§78eee(b)(4) of SIPA. By this Protective Decree, the Receiver was removed as Receiver for BLMIS. 20. By orders dated December 23, 2008 and February 4, 2009, respectively, the

Bankruptcy Court approved the Trustee’s bond and found that the Trustee was a disinterested person. Accordingly, the Trustee is duly qualified to serve and act on behalf of the estate of BLMIS. 21. At a Plea Hearing on March 12, 2009 in the case captioned United States v.

Madoff, Case No. 09-CR-213(DC), Madoff pled guilty to an eleven-count criminal information filed against him by the United States Attorneys’ Office for the Southern District of New York. At the Plea Hearing, Madoff admitted that he “operated a Ponzi scheme through the investment advisory side of [BLMIS].” See Plea Allocution of Bernard L. Madoff at 23, United States v. Madoff, No. 09-CR-213 (DC) (S.D.N.Y. March 12, 2009) (Docket No. 50). Additionally, Madoff asserted “[a]s I engaged in my fraud, I knew what I was doing [was] wrong, indeed criminal.” Id. Madoff was sentenced on June 29, 2009 to 150 years in prison. 22. On August 11, 2009, a former BLMIS employee, Frank DiPascali (“DiPascali”),

pled guilty to participating and conspiring to perpetuate the Ponzi scheme. At a Plea Hearing on August 11, 2009 in the case entitled United States v. DiPascali, Case No. 09-CR-764 (RJS), DiPascali pled guilty to a ten-count criminal information. Among other things, DiPascali

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admitted that the fictitious scheme had begun at BLMIS since at least the 1980s. See Plea Allocution of Frank DiPascali at 46, United States v. DiPascali, No. 09-CR-764 (RJS) (S.D.N.Y. August 11, 2009) (Docket No. 11). 23. The Trustee has the job of recovering and paying out customer property to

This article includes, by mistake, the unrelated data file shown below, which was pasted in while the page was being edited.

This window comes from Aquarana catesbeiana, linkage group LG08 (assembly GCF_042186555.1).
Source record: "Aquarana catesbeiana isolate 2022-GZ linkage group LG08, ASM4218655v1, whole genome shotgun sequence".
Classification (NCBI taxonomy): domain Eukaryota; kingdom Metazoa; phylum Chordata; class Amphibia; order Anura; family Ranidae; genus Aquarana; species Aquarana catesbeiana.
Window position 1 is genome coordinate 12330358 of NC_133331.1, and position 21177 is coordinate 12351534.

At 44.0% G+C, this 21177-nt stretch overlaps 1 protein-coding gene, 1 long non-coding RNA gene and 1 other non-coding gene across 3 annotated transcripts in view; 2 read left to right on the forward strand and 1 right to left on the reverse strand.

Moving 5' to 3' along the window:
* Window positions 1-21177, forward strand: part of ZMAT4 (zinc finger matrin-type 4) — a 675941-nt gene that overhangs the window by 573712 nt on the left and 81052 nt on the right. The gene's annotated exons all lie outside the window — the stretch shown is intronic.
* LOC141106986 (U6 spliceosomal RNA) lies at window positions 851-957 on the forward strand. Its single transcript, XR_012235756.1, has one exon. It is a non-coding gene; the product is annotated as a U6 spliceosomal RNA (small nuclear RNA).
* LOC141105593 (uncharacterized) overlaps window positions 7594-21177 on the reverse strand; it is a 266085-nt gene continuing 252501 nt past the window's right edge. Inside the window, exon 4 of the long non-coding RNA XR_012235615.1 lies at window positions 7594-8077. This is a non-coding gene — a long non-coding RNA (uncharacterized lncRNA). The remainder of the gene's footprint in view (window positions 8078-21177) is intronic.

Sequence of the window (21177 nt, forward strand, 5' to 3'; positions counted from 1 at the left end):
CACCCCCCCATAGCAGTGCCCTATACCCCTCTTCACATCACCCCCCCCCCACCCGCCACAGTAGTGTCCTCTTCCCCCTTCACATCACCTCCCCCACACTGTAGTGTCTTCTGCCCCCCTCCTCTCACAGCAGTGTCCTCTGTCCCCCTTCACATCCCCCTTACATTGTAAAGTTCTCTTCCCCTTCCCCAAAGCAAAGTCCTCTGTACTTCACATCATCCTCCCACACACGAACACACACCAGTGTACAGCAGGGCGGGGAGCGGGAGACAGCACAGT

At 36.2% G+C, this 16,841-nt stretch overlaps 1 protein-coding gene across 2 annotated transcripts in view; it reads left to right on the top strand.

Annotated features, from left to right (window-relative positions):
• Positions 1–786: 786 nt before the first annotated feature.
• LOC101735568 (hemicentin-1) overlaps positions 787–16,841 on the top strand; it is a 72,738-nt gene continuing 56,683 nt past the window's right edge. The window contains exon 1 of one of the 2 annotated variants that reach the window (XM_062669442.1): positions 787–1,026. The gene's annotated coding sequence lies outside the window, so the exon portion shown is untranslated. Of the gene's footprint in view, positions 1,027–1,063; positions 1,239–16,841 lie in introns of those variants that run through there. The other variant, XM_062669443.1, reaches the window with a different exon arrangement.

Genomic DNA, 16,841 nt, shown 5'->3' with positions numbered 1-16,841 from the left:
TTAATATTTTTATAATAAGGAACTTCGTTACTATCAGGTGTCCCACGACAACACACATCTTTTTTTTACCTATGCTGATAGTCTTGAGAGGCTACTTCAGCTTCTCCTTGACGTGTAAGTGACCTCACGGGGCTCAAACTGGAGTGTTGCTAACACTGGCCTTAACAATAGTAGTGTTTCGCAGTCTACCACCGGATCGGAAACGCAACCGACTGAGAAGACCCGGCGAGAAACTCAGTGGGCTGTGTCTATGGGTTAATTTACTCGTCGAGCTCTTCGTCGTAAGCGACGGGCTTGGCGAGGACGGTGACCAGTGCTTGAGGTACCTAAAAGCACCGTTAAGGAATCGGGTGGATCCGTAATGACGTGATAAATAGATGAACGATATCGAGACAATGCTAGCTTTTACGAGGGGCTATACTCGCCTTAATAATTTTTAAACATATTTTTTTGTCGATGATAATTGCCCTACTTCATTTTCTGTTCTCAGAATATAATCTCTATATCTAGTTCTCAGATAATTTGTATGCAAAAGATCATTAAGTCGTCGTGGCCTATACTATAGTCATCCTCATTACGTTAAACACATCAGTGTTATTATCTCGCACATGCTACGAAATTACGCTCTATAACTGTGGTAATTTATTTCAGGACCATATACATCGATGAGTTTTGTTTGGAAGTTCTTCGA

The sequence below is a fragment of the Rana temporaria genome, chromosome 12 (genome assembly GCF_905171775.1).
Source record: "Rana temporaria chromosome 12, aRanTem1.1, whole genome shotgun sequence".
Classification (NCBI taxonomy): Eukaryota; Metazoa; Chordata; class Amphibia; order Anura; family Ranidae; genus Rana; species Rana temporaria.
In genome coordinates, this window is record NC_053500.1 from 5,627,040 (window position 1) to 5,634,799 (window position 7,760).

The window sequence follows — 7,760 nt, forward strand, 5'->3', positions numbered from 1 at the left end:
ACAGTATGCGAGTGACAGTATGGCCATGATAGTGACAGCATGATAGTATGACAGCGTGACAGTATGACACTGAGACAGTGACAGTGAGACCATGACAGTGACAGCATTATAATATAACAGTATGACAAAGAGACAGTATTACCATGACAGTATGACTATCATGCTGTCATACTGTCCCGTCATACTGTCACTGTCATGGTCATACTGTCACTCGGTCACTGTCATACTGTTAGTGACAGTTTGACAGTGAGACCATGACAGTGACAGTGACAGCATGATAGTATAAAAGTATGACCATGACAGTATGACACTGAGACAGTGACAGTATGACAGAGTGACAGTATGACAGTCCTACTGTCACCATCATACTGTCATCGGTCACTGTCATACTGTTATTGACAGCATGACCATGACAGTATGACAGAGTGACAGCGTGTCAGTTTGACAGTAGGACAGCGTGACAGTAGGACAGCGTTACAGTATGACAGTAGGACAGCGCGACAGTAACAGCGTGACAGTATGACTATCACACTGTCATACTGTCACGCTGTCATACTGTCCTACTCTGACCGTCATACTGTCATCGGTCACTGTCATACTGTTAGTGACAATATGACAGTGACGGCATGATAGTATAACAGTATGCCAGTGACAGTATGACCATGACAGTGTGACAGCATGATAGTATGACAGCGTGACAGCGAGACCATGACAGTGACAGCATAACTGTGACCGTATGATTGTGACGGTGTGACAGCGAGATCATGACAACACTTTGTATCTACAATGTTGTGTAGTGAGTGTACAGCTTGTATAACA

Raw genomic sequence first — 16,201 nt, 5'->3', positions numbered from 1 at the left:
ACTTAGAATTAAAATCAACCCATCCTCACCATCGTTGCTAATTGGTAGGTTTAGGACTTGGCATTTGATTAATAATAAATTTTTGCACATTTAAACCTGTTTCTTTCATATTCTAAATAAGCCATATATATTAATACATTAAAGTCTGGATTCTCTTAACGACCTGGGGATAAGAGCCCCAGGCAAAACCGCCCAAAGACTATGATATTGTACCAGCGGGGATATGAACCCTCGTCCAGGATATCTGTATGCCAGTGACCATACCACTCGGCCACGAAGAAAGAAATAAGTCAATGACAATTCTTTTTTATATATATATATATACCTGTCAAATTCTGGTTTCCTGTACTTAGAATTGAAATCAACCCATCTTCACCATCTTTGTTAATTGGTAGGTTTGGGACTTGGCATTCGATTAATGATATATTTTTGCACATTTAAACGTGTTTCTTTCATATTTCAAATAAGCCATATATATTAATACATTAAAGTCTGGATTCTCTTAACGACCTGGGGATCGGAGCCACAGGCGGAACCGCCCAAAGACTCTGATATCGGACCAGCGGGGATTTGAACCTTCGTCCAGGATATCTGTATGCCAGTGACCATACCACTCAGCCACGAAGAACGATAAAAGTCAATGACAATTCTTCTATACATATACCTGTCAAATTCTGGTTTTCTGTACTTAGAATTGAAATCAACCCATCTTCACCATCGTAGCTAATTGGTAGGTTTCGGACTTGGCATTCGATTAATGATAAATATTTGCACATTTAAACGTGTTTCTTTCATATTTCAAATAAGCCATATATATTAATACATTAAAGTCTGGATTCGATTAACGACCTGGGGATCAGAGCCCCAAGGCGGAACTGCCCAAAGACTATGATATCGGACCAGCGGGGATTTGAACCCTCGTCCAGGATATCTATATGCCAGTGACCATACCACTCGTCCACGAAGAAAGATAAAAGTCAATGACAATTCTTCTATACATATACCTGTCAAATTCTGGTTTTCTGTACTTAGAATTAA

BLMIS’ customers, assessing claims, and liquidating any other assets of the firm for the benefit of the estate and its creditors. The Trustee is in the process of marshalling BLMIS’ assets, and the liquidation of BLMIS’ assets is well underway. Such assets, however, will be insufficient to reimburse the customers of BLMIS for the billions of dollars that they invested with BLMIS over the years. The Trustee must use his authority under SIPA and the Bankruptcy Code to pursue recovery from, among others: (i) those persons who helped Madoff perpetrate his Ponzi scheme; (ii) those persons who were paid to knowingly help Madoff perpetrate his Ponzi scheme; and (iii) BLMIS “customers” who received preferences and/or payouts of fictitious profits to the detriment of other defrauded customers whose money was consumed by the Ponzi scheme. Absent this or other recovery actions, the Trustee will be unable to satisfy the claims described in subparagraphs (A) through (D) of 15 U.S.C. § 78fff-2(c)(1). 24. Pursuant to section 78fff-1(a), the Trustee has the general powers of a bankruptcy